Driver William D.W. Scott

Washington State DOT Posts Bridge Height Trip Planning Tool

WSDOT was already updating its bridge clearance information when a truck impact caused part of the Skagit River Bridge to collapse in May 2013. The online tool is part of the department's response to that accident.

A new online tool created by the Washington State Department of Transportation will help truckers plan the safest routes and avoid bridge impacts, the department announced Jan. 15. The agency already was updating its bridge clearance information when a commercial truck hit the superstructure of the I-5 Skagit River Bridge on May 23, 2013, causing a span of the bridge to collapse. The newly collected bridge data "became a springboard to develop the state route bridge vertical clearance trip planner as part of WSDOT's overall response to the collapse," the department announced.

In November 2014, the Washington State Patrol cited the truck's driver, William D.W. Scott of Alberta, Canada, for Negligent Driving in the Second Degree, a traffic infraction carrying a fine of $550.

Washington Gov. Jay Inslee said the new trip planner "offers truckers a new tool to find the safest route for their trip. It applies lessons learned from the Skagit River Bridge replacement, and it will reduce the risk of collisions throughout the system."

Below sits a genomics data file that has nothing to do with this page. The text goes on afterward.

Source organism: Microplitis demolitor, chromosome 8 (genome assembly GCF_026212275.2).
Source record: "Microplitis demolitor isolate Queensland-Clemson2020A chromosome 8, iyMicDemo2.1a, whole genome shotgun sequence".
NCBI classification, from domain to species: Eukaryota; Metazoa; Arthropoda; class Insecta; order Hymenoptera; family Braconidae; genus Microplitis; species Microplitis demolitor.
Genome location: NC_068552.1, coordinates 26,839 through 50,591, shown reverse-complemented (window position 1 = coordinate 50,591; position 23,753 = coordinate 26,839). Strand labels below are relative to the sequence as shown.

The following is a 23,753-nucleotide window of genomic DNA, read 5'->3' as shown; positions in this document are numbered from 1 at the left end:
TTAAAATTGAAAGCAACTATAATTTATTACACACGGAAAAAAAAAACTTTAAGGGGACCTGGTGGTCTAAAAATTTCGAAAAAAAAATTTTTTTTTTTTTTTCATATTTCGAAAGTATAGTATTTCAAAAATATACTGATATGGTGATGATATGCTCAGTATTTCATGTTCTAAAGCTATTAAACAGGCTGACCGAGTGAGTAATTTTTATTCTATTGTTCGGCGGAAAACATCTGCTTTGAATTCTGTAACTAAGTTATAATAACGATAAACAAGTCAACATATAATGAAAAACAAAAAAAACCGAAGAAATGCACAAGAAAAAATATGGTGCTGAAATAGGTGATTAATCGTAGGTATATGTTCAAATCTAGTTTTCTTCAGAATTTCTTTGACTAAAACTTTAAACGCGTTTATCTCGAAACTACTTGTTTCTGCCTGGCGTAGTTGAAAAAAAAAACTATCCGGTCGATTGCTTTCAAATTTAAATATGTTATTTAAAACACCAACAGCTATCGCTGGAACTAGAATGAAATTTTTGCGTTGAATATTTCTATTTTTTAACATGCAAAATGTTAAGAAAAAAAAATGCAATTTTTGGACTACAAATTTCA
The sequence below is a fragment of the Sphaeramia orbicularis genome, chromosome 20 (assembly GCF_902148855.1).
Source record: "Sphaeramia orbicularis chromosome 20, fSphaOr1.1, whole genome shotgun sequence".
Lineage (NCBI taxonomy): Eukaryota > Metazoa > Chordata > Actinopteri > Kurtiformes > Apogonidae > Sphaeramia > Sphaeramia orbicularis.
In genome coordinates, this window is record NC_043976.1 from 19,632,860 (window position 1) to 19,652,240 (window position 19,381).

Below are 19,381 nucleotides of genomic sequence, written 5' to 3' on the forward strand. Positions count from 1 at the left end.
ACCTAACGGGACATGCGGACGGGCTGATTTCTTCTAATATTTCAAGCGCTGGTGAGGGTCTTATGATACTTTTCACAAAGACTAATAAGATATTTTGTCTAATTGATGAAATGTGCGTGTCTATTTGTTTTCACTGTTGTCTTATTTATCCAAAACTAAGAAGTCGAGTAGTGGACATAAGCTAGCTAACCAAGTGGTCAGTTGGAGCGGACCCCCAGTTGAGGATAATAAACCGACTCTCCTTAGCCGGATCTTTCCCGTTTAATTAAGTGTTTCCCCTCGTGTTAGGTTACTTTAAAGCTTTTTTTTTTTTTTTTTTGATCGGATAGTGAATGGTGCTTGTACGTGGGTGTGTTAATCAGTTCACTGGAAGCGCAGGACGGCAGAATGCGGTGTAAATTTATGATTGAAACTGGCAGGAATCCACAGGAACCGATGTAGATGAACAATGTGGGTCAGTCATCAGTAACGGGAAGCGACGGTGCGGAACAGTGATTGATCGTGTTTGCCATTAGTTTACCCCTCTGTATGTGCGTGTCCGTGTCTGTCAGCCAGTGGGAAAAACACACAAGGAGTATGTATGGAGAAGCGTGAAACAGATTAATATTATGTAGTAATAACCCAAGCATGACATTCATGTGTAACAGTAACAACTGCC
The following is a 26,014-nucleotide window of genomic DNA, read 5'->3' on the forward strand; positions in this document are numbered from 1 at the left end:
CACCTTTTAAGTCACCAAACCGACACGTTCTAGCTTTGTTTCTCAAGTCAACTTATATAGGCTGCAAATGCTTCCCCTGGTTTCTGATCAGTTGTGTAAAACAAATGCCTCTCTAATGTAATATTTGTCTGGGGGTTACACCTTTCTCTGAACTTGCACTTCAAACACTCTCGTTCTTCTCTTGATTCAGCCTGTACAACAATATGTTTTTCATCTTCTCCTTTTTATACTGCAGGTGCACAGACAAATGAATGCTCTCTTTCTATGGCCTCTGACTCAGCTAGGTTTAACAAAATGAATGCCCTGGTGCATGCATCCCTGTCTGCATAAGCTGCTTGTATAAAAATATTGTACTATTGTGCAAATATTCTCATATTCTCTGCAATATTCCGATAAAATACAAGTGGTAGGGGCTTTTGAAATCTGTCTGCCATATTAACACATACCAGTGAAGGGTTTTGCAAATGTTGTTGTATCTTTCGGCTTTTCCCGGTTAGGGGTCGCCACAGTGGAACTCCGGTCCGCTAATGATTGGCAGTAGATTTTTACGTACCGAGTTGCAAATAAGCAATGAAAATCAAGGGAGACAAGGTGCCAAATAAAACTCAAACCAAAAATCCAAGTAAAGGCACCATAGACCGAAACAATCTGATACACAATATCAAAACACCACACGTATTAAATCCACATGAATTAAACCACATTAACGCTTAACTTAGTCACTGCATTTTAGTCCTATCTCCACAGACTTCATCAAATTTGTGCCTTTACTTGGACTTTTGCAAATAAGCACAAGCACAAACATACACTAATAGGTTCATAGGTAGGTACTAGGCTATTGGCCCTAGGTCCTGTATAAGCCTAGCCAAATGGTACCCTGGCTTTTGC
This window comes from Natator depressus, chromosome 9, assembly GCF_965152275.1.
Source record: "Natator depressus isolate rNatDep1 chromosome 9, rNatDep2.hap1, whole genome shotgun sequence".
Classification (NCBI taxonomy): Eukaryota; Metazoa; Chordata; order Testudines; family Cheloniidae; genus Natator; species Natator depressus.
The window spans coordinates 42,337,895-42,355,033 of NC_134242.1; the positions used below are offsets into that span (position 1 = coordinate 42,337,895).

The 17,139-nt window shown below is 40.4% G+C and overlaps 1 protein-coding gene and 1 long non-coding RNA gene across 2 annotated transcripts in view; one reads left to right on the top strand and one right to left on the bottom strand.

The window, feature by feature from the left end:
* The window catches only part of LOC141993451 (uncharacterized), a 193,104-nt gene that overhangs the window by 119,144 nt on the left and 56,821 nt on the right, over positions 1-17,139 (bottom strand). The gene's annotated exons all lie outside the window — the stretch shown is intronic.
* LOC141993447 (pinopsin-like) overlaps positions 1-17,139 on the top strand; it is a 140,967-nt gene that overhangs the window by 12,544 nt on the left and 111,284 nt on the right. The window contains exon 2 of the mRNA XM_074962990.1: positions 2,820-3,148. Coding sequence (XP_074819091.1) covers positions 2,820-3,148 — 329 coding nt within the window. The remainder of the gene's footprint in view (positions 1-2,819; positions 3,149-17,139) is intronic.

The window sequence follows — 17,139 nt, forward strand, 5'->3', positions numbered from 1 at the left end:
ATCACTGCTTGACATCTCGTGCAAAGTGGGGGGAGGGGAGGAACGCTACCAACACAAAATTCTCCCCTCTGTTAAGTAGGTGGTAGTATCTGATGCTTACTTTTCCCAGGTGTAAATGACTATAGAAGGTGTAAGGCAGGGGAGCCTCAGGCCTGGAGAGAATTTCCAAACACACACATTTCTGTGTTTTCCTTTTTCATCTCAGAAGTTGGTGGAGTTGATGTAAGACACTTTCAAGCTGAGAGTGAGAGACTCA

The planner uses GIS mapping and shows drivers which bridges on their proposed route should be avoided or approached with caution because heights may vary by lane. The trip planner database will be available to third-party developers who have expressed interest in creating navigation apps.

"We've taken advantage of existing technology to help improve safety on our roads," said Transportation Secretary Lynn Peterson. "Sharing this data through private-public partnerships will help get this information into even more customers' hands."

The announcement said the trip planner was developed in consultation with the Washington Trucking Association, whose members did beta testing of it. "This is a huge step in the right direction," said Sheri Call, the association's vice president of government of relations. Up to now, drivers had to look up bridge data online or in a book and then consult their own maps, she said.

All state highway bridges with a minimum clearance of 16 feet, 6 inches and lower will be re-measured as part of a comprehensive statewide review scheduled for completion in late 2015, and the department plans to expand the trip planner features, including displaying lane-by-lane height information, by 2017.

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